Iran’s Diplomatic Path Kept Open as Guardian Council Faults Draft Nuclear Bill
Iran’s parliament on Wednesday stepped back from its legislation threatening reduced co-operation with United Nations nuclear inspectors after the watchdog Guardian Council found fault with the draft bill passed by parliament on Tuesday. An amendment subsequently agreed by parliament would apparently make the legislation advisory rather than obligatory for the government led by president Hassan Rouhani.
Early Wednesday, Abbasali Kadkhodai, the Guardian Council spokesman, told the Iranian Students News Agency (ISNA) that the council had returned the draft bill to parliament for revision due to “ambiguity about the one-month deadline in Article 6.”
Article 6 of the bill – which is entitled ‘Strategic Action To Eliminate Sanctions and Defend Iranian Nation's Interests’ – would set a one-month deadline for ending Iran’s implementation of the Additional Protocol of the Non-Proliferation Treaty (NPT), under which UN inspectors have certain levels of access to Iran’s atomic facilities.
The GC’s ruling, and parliament’s subsequent reaction, are a victory for Rouhani, who on Wednesday reiterated his opposition to action that he believes would undermine his intention of reviving Iran’s 2015 nuclear deal with world powers, which has been in quasi-limbo since United States President Donald Trump withdrew in 2018.
Rouhani also dismissed claims that he was afraid to face parliamentarians. “Some may think that my absence in the parliament today [to present next year’s budget law] is due to the legislation that they made yesterday but that’s not true,” he told the weekly cabinet meeting. “The administration does not approve of that legislation and considers it damaging to the process of diplomacy but I did not go due to [coronavirus] health protocols, not other things.”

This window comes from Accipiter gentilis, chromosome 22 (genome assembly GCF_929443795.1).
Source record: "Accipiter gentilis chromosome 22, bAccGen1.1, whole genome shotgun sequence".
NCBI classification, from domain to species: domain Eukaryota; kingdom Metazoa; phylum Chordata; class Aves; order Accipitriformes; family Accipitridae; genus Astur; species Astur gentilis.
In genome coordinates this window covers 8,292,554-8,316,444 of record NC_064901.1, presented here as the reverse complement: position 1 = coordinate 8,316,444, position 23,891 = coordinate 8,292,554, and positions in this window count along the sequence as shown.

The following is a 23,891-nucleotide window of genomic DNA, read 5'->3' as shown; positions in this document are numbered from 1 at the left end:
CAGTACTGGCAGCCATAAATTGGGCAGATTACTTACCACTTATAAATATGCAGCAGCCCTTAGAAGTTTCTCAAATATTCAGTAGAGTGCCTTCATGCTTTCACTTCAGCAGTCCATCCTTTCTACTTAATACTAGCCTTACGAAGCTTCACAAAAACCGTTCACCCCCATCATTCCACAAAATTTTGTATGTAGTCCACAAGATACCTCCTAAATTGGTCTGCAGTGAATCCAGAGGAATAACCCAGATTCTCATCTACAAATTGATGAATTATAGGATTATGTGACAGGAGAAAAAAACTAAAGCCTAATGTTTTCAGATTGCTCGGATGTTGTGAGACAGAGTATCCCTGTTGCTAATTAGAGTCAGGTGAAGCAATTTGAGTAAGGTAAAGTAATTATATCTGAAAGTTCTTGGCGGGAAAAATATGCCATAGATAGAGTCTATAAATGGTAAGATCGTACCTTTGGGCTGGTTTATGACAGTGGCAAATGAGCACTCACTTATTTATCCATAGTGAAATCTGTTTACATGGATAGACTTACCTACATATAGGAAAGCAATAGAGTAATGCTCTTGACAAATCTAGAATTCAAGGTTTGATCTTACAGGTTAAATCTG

In an emotional atmosphere after last Friday’s killing of nuclear scientist Mohsen Fakhrizadeh, parliament on Tuesday passed an outline bill that as well as limiting Iran’s cooperation with UN nuclear inspectors, would require the stepping up of Iran’s uranium enrichment beyond the limits of the 2015 deal. US President-elect Joe Biden has pledged to return to the agreement, known as the JCPOA (Joint Comprehensive Plan of Action).
Rouhani did not elaborate on his administration's counter-arguments but after the cabinet meeting Vice-President Eshagh Jahangiri said he has written a letter outlining the administration’s views to the Secretary of the Guardian Council, Ayatollah Ahmad Jannati.
In remarks to reporters, Jahangiri reiterated government spokesman Ali Rabiei’s argument that the legislation went beyond parliament’s mandate. Jahangiri stressed that by order of Supreme Leader Ali Khamenei, and “based on the constitution,” the Supreme National Security Council (SNSC) made decisions on the nuclear case with its decisions duly ratified by Khamenei.
Events suggest that despite Fakhrizadeh’s assassination and a parliamentary majority critical of Rouhani, the broader political class is open to reviving the JCPOA, with Iran again restricting its nuclear program in return for the easing of sanctions, especially those introduced by Trump since 2018, which have sent the Iranian economy into a three-year recession.
“I see a factional spirit behind this bill, not a national spirit, and this is dangerous,” warned Heshmatollah Falahatpisheh, former conservative Chairman of the Parliament’s National Security and Foreign Policy Committee, on Wednesday.
“Obliging the administration to put an end to the voluntary implementation of the Additional Protocol means reviving the issue of the possible military dimensions (PMD) in Iran’s nuclear dossier,” Falahatpisheh told Khabar Online. This, he suggested, would draw the incoming Biden administration into a trap “the aim of which is to impose new [UN] resolutions against Iran.”